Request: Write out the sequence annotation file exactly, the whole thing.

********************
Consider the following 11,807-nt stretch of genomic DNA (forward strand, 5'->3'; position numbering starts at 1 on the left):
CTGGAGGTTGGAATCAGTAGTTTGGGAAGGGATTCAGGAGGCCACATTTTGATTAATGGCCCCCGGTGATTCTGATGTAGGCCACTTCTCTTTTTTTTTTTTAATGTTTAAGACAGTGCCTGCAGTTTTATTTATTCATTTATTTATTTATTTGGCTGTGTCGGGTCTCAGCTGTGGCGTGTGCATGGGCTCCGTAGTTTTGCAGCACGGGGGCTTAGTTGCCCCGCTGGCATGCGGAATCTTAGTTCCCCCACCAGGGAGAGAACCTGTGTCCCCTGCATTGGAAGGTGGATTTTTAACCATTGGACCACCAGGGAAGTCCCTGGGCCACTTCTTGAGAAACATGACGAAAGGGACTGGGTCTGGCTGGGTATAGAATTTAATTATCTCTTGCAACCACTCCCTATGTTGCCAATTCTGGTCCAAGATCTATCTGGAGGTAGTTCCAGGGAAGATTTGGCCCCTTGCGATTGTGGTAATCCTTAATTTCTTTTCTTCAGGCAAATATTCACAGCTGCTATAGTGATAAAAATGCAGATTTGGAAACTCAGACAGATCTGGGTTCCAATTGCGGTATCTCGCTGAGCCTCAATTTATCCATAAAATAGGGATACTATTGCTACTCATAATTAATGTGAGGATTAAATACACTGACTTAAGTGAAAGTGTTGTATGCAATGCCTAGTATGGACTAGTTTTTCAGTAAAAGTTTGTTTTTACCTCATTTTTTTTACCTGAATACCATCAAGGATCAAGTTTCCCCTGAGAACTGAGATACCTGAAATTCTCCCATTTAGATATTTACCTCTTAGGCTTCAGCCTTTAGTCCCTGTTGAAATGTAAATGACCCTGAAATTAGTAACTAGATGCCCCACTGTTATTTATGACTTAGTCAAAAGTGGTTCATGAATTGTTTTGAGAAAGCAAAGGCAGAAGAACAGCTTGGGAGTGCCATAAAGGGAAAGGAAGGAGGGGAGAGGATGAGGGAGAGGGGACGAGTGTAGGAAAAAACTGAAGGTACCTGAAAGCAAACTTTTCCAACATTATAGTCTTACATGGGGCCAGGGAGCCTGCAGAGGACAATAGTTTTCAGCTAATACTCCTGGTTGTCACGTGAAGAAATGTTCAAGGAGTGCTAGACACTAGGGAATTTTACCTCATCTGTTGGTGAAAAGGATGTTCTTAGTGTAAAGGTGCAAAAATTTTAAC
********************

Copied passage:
Consider the following 11,807-nt stretch of genomic DNA (forward strand, 5'->3'; position numbering starts at 1 on the left):
CTGGAGGTTGGAATCAGTAGTTTGGGAAGGGATTCAGGAGGCCACATTTTGATTAATGGCCCCCGGTGATTCTGATGTAGGCCACTTCTCTTTTTTTTTTTTAATGTTTAAGACAGTGCCTGCAGTTTTATTTATTCATTTATTTATTTATTTGGCTGTGTCGGGTCTCAGCTGTGGCGTGTGCATGGGCTCCGTAGTTTTGCAGCACGGGGGCTTAGTTGCCCCGCTGGCATGCGGAATCTTAGTTCCCCCACCAGGGAGAGAACCTGTGTCCCCTGCATTGGAAGGTGGATTTTTAACCATTGGACCACCAGGGAAGTCCCTGGGCCACTTCTTGAGAAACATGACGAAAGGGACTGGGTCTGGCTGGGTATAGAATTTAATTATCTCTTGCAACCACTCCCTATGTTGCCAATTCTGGTCCAAGATCTATCTGGAGGTAGTTCCAGGGAAGATTTGGCCCCTTGCGATTGTGGTAATCCTTAATTTCTTTTCTTCAGGCAAATATTCACAGCTGCTATAGTGATAAAAATGCAGATTTGGAAACTCAGACAGATCTGGGTTCCAATTGCGGTATCTCGCTGAGCCTCAATTTATCCATAAAATAGGGATACTATTGCTACTCATAATTAATGTGAGGATTAAATACACTGACTTAAGTGAAAGTGTTGTATGCAATGCCTAGTATGGACTAGTTTTTCAGTAAAAGTTTGTTTTTACCTCATTTTTTTTACCTGAATACCATCAAGGATCAAGTTTCCCCTGAGAACTGAGATACCTGAAATTCTCCCATTTAGATATTTACCTCTTAGGCTTCAGCCTTTAGTCCCTGTTGAAATGTAAATGACCCTGAAATTAGTAACTAGATGCCCCACTGTTATTTATGACTTAGTCAAAAGTGGTTCATGAATTGTTTTGAGAAAGCAAAGGCAGAAGAACAGCTTGGGAGTGCCATAAAGGGAAAGGAAGGAGGGGAGAGGATGAGGGAGAGGGGACGAGTGTAGGAAAAAACTGAAGGTACCTGAAAGCAAACTTTTCCAACATTATAGTCTTACATGGGGCCAGGGAGCCTGCAGAGGACAATAGTTTTCAGCTAATACTCCTGGTTGTCACGTGAAGAAATGTTCAAGGAGTGCTAGACACTAGGGAATTTTACCTCATCTGTTGGTGAAAAGGATGTTCTTAGTGTAAAGGTGCAAAAATTTTAAC